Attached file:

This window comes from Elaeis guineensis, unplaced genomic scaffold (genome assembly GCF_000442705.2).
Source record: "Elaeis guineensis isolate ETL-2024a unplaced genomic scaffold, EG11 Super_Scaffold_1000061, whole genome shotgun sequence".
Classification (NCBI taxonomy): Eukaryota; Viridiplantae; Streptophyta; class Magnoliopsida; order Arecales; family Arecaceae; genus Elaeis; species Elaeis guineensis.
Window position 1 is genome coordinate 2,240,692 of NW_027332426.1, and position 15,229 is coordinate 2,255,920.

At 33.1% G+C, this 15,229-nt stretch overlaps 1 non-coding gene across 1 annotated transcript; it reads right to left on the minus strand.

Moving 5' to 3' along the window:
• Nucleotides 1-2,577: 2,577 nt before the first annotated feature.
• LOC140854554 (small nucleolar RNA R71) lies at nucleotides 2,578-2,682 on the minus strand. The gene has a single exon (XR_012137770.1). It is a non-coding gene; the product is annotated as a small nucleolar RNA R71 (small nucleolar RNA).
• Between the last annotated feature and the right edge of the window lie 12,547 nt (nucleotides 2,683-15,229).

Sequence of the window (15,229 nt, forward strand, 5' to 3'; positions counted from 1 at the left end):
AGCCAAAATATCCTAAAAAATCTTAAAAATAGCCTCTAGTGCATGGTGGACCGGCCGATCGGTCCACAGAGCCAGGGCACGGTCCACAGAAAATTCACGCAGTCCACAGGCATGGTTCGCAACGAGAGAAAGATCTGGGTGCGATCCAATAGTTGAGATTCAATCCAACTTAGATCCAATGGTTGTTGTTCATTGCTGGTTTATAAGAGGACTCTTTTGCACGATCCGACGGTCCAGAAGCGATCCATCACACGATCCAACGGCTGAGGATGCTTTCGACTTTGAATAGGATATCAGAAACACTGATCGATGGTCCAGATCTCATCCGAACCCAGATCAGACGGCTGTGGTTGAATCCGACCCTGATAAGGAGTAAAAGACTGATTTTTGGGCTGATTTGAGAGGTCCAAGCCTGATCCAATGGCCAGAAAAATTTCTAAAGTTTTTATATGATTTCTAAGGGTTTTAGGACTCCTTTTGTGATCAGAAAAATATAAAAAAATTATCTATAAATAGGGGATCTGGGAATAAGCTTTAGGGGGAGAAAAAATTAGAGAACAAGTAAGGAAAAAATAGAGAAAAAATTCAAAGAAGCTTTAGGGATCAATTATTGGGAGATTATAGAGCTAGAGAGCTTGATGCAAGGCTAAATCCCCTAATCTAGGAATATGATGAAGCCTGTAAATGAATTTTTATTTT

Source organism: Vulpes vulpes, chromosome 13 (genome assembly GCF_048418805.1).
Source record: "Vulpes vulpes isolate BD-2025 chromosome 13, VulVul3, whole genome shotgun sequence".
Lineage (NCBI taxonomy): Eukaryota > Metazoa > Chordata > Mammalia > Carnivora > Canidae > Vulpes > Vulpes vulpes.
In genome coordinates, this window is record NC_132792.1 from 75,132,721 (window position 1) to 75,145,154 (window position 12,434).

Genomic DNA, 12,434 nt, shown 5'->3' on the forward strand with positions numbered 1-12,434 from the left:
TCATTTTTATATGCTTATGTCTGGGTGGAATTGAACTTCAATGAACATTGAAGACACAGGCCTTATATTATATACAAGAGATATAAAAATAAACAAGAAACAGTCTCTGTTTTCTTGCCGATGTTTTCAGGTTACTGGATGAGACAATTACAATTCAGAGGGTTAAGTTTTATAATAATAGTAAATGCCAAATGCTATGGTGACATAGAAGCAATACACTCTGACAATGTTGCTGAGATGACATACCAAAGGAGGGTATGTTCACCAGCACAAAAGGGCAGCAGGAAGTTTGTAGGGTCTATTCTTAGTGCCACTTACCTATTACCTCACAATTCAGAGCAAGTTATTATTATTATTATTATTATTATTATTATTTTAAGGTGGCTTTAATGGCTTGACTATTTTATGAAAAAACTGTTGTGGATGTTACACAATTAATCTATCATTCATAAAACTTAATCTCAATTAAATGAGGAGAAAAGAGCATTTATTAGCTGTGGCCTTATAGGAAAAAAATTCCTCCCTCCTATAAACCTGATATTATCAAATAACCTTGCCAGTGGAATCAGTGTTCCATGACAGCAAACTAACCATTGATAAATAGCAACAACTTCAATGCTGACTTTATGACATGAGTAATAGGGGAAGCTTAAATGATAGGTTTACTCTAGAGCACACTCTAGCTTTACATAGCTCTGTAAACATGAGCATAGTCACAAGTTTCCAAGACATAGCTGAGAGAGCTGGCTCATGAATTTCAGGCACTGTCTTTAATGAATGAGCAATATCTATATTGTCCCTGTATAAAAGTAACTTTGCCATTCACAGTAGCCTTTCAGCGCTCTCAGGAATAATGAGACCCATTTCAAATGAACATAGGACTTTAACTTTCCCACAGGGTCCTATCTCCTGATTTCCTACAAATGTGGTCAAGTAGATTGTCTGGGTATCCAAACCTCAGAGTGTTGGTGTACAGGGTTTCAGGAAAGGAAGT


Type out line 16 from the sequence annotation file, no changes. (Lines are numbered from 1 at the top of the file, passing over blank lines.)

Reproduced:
Genomic DNA, 12,434 nt, shown 5'->3' on the forward strand with positions numbered 1-12,434 from the left: